We are basically maintaining or guiding that we released in the first quarter organic revenue growth still above 4%. That requires a recovery in GP and also continues strong mobile performance in Norway. EBITDA margin 35% to 36%, that is an underlying improvement from last year when we look at increased handset sales, diluting margins and the revenue share in DTAC, the margin on the service revenues is going up. CapEx to sales, a slight adjustment, previous guiding was 10% to 12% nothing mysterious about that other than that we are six months through the year and that we have high activity level on 3G in Thailand – swaps in Thailand, swaps in DiGi and now starting swaps in Pakistan.

Finally, 19th of September, it’s a great day for Telenor. That’s the Capital Markets Day. We will have five business units presenting this year, the obvious one, Uninor and Norway. In addition, Sweden will present their strategies, how they tackle the data revolution. Pakistan midst all the growth curve combined with financial services and DTAC now approaching becoming the biggest mobile operation in Telenor. In addition, you will learn more about our key initiatives on digital services and group industrial development.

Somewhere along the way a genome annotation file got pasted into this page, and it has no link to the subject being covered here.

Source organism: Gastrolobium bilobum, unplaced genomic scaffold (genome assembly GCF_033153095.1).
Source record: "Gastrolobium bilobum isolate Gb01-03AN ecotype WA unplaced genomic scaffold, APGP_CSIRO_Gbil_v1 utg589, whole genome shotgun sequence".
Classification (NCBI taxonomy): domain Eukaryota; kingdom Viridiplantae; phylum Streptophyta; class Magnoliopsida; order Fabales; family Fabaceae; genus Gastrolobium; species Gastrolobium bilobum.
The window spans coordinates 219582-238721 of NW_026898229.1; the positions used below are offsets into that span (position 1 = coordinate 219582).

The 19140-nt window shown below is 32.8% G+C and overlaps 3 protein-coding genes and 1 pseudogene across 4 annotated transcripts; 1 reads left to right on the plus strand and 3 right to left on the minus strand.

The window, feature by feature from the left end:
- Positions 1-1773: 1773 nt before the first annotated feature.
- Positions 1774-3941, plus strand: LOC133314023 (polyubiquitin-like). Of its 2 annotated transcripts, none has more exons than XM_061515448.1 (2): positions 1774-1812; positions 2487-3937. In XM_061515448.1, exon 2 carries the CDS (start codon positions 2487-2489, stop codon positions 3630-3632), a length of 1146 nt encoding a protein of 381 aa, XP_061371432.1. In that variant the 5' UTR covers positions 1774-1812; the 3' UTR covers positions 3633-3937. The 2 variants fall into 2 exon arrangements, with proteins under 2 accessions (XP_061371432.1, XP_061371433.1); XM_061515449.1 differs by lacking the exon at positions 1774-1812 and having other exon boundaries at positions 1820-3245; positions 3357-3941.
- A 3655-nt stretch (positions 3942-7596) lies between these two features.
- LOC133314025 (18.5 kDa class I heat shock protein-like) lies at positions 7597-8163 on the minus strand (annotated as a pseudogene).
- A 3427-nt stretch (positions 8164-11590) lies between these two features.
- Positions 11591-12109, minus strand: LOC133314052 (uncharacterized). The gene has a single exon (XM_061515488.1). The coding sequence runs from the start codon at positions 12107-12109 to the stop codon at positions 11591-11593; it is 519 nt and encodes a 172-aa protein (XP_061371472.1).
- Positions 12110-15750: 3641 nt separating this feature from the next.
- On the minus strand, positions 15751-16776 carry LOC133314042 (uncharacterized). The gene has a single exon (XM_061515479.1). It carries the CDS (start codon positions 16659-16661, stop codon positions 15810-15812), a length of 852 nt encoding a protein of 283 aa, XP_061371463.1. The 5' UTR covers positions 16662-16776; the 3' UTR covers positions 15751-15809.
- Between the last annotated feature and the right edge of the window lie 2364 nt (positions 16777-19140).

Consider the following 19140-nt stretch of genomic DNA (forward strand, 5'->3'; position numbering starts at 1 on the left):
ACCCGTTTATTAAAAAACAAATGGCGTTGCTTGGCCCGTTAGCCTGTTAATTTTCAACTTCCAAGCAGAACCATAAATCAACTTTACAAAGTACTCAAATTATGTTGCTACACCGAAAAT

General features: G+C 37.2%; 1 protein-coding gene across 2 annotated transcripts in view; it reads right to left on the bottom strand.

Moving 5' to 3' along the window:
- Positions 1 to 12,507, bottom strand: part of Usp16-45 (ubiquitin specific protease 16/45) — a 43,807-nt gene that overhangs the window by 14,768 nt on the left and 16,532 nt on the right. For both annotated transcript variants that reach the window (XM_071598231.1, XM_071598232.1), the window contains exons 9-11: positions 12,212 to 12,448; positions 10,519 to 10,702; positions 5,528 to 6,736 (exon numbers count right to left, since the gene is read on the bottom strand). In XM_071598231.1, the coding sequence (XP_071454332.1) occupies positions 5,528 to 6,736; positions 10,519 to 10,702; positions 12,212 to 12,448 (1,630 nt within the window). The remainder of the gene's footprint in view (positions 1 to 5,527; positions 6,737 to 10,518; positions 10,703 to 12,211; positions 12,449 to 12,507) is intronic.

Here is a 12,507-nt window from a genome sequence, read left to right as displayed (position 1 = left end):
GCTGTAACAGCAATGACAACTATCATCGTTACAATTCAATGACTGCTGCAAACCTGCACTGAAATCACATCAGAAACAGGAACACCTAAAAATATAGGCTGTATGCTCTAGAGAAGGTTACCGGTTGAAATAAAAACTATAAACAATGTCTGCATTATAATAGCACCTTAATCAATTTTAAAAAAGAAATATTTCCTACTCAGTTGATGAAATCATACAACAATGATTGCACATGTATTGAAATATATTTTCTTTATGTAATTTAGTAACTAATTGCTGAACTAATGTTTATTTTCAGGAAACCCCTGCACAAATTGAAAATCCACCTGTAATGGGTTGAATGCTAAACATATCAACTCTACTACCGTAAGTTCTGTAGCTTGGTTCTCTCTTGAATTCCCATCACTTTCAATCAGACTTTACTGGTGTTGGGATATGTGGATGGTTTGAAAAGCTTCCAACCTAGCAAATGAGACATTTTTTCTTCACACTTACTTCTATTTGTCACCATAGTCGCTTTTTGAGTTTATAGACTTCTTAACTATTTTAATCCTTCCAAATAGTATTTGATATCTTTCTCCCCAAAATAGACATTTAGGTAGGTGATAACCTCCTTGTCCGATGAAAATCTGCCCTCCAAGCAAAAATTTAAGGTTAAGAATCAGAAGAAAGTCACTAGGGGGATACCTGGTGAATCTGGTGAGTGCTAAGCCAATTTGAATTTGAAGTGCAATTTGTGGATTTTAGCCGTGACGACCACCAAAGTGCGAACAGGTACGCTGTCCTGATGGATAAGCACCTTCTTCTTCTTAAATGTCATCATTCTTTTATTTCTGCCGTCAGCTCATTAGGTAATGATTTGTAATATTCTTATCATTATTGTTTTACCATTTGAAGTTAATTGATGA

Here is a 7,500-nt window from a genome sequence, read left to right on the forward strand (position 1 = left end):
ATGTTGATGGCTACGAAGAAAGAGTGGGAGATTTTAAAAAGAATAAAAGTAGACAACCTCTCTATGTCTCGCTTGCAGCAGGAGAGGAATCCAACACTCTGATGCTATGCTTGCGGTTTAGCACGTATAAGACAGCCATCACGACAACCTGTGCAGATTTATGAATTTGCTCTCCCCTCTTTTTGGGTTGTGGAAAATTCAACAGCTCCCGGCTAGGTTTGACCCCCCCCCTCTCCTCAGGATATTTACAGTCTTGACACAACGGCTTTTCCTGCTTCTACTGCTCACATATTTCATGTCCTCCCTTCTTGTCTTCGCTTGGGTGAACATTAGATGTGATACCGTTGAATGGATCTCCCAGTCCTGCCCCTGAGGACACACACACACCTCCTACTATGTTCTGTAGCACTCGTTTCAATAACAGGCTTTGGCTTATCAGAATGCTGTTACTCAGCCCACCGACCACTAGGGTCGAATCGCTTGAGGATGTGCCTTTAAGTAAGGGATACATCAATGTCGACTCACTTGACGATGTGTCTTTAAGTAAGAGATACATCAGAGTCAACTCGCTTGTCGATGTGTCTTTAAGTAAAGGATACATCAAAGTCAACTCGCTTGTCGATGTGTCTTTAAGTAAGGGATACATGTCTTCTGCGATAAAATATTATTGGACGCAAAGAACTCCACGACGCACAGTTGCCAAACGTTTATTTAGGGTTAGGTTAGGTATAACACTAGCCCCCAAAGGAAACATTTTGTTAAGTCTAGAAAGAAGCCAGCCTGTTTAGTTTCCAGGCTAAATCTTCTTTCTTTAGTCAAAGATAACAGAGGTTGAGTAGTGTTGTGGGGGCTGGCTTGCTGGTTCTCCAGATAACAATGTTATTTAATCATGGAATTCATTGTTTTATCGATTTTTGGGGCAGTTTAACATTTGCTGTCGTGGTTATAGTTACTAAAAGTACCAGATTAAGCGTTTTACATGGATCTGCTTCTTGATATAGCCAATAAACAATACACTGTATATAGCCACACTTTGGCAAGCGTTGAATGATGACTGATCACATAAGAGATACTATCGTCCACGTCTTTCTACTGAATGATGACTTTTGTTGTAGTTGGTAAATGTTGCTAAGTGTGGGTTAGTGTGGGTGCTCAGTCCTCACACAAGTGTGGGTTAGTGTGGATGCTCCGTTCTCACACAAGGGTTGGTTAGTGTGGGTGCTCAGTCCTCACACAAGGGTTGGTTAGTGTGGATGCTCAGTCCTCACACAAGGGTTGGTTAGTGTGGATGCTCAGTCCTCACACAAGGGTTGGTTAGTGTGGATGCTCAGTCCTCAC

So wish you all a hearty welcome to the Capital Markets Day on 19th September. Then Q&A.

Question-and-Answer Session

Tor Odland

Thank you, Richard. We are ready to take your questions. So I invite Mr. Baksaas back to the podium. To allow questions from as many as possible, we ask you to limit yourself to one question per person and one follow-up question if a clarification is needed. Please wait for the microphone to be handed to you before you ask. We want everyone also on the webcast to be able to hear your question. So let's start here in the room and then I will take questions on the phone or from the internet afterwards. I have a hand over here.

Espen Torgersen – Carnegie

Hello. It’s Espen Torgersen, Carnegie. Just a quick question on India, should we understand that the following way that you have taken a formal decision to bid for somewhere in the region of nine licenses in spectrum on the basis of how the regulatory situation is looking today?

Jon Fredrik Baksaas